Authors: Marshall Mattera, Jeewon Serrato, Casie Collignon and Stanton Burke

Since the Jan. 1, 2020 kickoff for private enforcement under the California Consumer Privacy Act (CCPA), plaintiffs have filed scores of class actions invoking the CCPA. Such claims, when properly made, present substantial risk to companies including statutory damages up to $750 per consumer. Early key takeaways can help companies limit risk under the CCPA and the anticipated California Privacy Rights Act (CPRA), largely not operative until Jan. 1, 2023.

Takeaway 1: Plaintiffs May Not Sue for Non-Actionable Security Incidents

The CCPA permits private lawsuits based on certain security incidents. As one court dismissing a claim has stated, “to succeed on a CCPA claim, a plaintiff must allege that his personal information was subject to unauthorized . . . disclosure as a result of a business’s failure to implement and maintain reasonable security procedures and practices.”  Disclosures that are authorized by terms and conditions, or not caused by a failure to provide reasonable security, may not be actionable.

CPRA Perspective: The CPRA keeps the limitations on actionable security incidents.

Takeaway 2: Plaintiffs May Not Sue for Breaches Other Than Security Incidents

The CCPA expressly bars private actions “based on violations of any other section” of the CCPA, and states that “[n]othing in this title shall be interpreted to serve as the basis for a private right of action under any other law.”

Still, plaintiffs in numerous class actions have attempted to sue for violations of duties in other sections of the CCPA, including duties to provide notice at collection and provide an opt-out of sale. At least one court has dismissed such a claim.

Plaintiffs in dozens of class actions also have relied on an alleged CCPA violation as a predicate for violation of another California law, often California’s Unfair Competition Law, resulting in at least one dismissal.

CPRA Perspective: The CPRA keeps the strict requirements that limit private actions to security incidents and remove the CCPA as a basis for private rights of action in other laws. It also adds the heading “Personal Information Security Breaches” to the private enforcement provisions confirming the limitation.

Takeaway 3: Arbitration Clauses May Override Class Action Claims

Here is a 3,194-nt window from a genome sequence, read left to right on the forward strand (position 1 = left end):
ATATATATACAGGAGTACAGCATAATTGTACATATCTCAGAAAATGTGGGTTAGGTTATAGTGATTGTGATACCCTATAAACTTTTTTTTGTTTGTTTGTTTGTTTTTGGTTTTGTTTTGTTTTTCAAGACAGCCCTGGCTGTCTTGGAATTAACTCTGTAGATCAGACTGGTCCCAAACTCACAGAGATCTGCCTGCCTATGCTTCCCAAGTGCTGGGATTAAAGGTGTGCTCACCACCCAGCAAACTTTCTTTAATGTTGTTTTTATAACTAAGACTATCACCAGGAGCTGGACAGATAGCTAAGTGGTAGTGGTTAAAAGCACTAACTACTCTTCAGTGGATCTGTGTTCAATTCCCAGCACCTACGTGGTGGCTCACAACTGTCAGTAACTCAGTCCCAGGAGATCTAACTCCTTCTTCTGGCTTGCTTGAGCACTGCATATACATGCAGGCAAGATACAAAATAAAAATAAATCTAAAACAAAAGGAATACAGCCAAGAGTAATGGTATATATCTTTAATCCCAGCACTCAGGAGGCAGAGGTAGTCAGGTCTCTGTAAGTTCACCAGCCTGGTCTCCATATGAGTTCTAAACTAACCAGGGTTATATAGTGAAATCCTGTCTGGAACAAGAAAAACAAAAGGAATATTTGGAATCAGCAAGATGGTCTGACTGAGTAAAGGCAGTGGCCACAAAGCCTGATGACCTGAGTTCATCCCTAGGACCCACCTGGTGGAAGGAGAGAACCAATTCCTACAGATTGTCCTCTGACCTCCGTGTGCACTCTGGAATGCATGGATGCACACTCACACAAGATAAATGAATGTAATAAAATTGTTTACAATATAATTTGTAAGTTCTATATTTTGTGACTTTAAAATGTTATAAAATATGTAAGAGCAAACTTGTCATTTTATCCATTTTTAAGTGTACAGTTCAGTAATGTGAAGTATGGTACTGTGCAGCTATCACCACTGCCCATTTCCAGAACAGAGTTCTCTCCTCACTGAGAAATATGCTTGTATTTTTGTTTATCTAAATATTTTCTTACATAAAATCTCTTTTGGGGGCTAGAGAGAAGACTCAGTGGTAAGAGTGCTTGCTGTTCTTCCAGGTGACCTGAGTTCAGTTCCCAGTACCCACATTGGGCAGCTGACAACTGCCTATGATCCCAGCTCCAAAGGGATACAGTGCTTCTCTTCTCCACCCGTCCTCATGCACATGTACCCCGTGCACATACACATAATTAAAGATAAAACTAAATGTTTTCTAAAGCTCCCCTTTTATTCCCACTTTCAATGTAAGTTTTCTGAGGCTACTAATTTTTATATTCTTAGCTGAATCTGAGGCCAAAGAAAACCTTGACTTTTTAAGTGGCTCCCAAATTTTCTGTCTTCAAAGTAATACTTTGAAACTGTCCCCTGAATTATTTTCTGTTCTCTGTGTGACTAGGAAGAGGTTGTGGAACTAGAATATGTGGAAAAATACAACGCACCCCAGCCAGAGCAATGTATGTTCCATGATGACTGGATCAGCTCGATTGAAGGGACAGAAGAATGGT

Courts have granted motions to compel arbitration of asserted CCPA class action claims where terms and conditions contained arbitration provisions. Where such provisions apply, they may be enforceable under the Federal Arbitration Act, which may preempt any contrary state law.

Takeaway 4: Non-California Residents Are Improper Plaintiffs

The CCPA expressly authorizes private actions only by “consumers” who are California residents. In light of this, defendants in various cases have moved and should continue to move to dismiss claims brought by non-California plaintiffs and/or require proof of California residency at the time of the claim.

CPRA Perspective: “Consumers” authorized to sue remain California residents.

Takeaway 5: Non-Covered “Businesses” Are Improper Defendants

The CCPA also limits its authorization to actions against a covered “business,” meaning a for-profit entity that, among other things, collects California consumers’ personal information and

  • has annual gross revenues over $25 million;
  • annually buys, sells, receives, or shares the personal information of 50,000 or more consumers, households, or devices; or
  • derives 50 percent or more of its annual revenues from selling consumers’ personal information.

“Service providers,” which process personal information for a business, are omitted.

Defendants have moved to dismiss for failure to allege the defendant was a covered business, and not a service provider, and the issue should continue to be raised early and often.

CPRA Perspective: Service providers and other companies that are not covered “businesses,” as newly defined under the CPRA, may continue to oppose claims.

Takeaway 6: The CCPA Does Not Apply to Pre-2020 Conduct

At least one court has ruled that the CCPA does not apply retroactively. In Gardiner v. Walmart, the court dismissed a CCPA claim for failure to allege a data breach occurred after the CCPA’s Jan. 1, 2020 effective date.

Takeaway 7: Plaintiffs May Not Sue for Non-Actionable Information

For private enforcement, “personal information,” adopted from the California Customer Records Act, means a specific list of sensitive information and is narrower than for the rest of the CCPA.

At least one court has dismissed a CCPA claim for failure to allege actionable personal information. Defendants also may move to dismiss for failure to allege personal information that meets the federal constitutional standing requirement of an “injury in fact.”

CPRA Perspective: To be viable, claims still must allege actionable personal information, albeit within the CPRA’s meaning, which adds to its scope a consumer’s email address in combination with credentials that would permit access to the account.

Takeaway 8: Suits Filed Without Prior 30-Day Notice and Cure Period Are Improper

Actions for individual or class-wide statutory damages must follow a 30-day notice and cure period. Defendants also have moved to dismiss private actions that fail to comply with this requirement.

CPRA Perspective: Suits for statutory damages that do not comply with the 30-day notice and cure period will continue to be improper under the CPRA, which adds that reasonable security procedures and practices following a breach will not constitute a cure with respect to that breach.

Check back for further updates on trends in CCPA and CPRA practice. For more information, please feel free to reach out to the authors or others in BakerHostetler’s Digital Assets and Data Management Practice Group, which regularly counsels and advocates for clients on CCPA compliance, risk, and enforcement within the evolving legal landscape.